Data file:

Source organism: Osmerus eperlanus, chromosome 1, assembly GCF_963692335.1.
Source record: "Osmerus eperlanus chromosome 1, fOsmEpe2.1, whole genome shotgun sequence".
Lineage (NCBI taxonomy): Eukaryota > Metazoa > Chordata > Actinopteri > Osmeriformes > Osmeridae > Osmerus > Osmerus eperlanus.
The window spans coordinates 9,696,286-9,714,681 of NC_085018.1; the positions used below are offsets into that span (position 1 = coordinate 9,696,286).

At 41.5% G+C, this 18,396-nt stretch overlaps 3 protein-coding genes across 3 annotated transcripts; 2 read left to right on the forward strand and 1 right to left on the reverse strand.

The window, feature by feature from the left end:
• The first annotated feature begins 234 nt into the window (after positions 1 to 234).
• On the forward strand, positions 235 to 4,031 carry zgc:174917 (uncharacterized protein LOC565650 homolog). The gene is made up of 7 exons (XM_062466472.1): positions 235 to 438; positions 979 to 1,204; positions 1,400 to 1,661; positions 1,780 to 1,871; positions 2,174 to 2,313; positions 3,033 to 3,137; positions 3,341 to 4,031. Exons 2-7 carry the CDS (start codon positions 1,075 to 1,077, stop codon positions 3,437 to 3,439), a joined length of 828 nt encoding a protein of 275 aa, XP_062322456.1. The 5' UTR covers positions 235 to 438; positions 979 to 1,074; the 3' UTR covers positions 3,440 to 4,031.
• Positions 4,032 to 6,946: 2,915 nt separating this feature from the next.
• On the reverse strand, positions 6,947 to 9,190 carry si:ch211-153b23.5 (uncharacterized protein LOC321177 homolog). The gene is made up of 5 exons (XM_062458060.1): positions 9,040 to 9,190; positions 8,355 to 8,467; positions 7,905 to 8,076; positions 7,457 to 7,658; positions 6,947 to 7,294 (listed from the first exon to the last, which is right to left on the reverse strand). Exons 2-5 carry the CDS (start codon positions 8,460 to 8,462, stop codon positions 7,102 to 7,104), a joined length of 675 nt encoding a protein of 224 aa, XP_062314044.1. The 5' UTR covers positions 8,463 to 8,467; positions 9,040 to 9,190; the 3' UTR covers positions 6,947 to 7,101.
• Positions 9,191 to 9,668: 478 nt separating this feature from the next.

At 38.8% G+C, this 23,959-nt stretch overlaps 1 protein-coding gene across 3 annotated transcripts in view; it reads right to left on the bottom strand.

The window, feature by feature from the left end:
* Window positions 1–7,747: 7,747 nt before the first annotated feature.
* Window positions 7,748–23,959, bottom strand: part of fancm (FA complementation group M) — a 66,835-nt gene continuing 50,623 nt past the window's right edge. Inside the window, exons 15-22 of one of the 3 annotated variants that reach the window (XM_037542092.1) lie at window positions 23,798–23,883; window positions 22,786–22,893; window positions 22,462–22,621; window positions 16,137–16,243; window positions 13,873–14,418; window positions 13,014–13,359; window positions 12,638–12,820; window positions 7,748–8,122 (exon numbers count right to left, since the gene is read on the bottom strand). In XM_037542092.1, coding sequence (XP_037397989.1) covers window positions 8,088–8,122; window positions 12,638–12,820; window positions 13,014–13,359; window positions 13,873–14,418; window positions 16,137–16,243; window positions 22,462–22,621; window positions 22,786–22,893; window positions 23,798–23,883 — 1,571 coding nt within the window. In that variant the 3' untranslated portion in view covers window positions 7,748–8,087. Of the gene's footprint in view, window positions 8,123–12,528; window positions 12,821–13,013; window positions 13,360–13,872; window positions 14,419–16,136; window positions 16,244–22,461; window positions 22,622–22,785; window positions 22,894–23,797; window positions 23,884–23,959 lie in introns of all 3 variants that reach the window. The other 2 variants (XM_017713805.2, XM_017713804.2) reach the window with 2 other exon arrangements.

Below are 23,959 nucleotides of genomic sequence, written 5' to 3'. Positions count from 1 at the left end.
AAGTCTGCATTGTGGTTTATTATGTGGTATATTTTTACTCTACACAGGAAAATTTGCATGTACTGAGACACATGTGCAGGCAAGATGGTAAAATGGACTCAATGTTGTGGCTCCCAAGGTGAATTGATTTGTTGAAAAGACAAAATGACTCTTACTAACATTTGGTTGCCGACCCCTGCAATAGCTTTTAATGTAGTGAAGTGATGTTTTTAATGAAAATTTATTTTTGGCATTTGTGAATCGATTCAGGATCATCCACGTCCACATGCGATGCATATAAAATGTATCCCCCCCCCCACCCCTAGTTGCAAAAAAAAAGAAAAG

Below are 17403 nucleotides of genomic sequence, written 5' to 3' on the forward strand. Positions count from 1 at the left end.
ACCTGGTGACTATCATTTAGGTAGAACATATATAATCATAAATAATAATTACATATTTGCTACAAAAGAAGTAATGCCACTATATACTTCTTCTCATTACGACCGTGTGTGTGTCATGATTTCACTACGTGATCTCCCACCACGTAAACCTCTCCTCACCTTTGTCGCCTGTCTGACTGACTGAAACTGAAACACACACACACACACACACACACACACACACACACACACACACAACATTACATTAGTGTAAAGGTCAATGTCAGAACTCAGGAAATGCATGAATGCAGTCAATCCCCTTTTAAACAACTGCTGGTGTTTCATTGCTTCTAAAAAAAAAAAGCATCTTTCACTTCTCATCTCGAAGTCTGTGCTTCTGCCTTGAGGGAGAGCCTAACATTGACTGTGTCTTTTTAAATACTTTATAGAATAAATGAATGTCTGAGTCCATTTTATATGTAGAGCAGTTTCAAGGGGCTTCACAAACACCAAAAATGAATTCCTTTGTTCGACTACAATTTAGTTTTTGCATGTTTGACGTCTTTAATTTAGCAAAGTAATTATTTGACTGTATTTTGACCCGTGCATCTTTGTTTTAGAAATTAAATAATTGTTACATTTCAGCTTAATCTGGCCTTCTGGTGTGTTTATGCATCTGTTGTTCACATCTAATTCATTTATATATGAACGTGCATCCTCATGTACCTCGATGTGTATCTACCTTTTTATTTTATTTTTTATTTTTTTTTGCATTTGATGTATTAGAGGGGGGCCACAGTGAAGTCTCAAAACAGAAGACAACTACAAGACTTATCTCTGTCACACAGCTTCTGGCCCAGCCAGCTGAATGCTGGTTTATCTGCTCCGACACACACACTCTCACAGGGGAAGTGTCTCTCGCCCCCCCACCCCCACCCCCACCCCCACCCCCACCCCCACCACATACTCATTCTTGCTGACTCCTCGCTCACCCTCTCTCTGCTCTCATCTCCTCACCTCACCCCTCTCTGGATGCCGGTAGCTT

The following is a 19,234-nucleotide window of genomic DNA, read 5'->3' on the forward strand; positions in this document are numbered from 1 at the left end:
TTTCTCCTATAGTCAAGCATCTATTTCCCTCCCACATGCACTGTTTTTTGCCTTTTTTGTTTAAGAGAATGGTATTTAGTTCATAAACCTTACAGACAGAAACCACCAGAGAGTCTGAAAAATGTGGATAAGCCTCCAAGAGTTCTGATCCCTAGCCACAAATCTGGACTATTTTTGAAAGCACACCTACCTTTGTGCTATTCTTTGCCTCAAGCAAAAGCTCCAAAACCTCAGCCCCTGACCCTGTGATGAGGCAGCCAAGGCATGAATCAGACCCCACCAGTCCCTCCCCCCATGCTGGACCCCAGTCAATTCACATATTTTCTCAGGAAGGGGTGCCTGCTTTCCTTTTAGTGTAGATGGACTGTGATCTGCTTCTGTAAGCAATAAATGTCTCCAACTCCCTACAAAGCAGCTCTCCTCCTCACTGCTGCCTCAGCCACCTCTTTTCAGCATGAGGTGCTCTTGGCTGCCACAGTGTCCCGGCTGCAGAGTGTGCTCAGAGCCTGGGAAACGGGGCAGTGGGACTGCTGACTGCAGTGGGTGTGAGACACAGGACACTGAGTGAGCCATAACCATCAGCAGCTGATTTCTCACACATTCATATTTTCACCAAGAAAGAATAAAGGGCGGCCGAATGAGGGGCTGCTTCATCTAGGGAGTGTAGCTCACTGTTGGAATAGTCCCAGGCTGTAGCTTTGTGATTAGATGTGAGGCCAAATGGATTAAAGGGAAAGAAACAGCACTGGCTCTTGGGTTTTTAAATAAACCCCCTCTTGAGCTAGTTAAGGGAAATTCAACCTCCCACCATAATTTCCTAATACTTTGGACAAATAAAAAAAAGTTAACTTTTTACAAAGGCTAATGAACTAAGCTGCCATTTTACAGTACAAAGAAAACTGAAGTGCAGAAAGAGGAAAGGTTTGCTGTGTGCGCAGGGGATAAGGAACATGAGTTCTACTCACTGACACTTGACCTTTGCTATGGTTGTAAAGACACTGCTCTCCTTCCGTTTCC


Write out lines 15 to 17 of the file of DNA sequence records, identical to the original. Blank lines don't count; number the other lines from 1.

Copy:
* Window positions 7,748–23,959, bottom strand: part of fancm (FA complementation group M) — a 66,835-nt gene continuing 50,623 nt past the window's right edge. Inside the window, exons 15-22 of one of the 3 annotated variants that reach the window (XM_037542092.1) lie at window positions 23,798–23,883; window positions 22,786–22,893; window positions 22,462–22,621; window positions 16,137–16,243; window positions 13,873–14,418; window positions 13,014–13,359; window positions 12,638–12,820; window positions 7,748–8,122 (exon numbers count right to left, since the gene is read on the bottom strand). In XM_037542092.1, coding sequence (XP_037397989.1) covers window positions 8,088–8,122; window positions 12,638–12,820; window positions 13,014–13,359; window positions 13,873–14,418; window positions 16,137–16,243; window positions 22,462–22,621; window positions 22,786–22,893; window positions 23,798–23,883 — 1,571 coding nt within the window. In that variant the 3' untranslated portion in view covers window positions 7,748–8,087. Of the gene's footprint in view, window positions 8,123–12,528; window positions 12,821–13,013; window positions 13,360–13,872; window positions 14,419–16,136; window positions 16,244–22,461; window positions 22,622–22,785; window positions 22,894–23,797; window positions 23,884–23,959 lie in introns of all 3 variants that reach the window. The other 2 variants (XM_017713805.2, XM_017713804.2) reach the window with 2 other exon arrangements.

Below are 23,959 nucleotides of genomic sequence, written 5' to 3'. Positions count from 1 at the left end.
AAGTCTGCATTGTGGTTTATTATGTGGTATATTTTTACTCTACACAGGAAAATTTGCATGTACTGAGACACATGTGCAGGCAAGATGGTAAAATGGACTCAATGTTGTGGCTCCCAAGGTGAATTGATTTGTTGAAAAGACAAAATGACTCTTACTAACATTTGGTTGCCGACCCCTGCAATAGCTTTTAATGTAGTGAAGTGATGTTTTTAATGAAAATTTATTTTTGGCATTTGTGAATCGATTCAGGATCATCCACGTCCACATGCGATGCATATAAAATGTATCCCCCCCCCCACCCCTAGTTGCAAAAAAAAAGAAAAG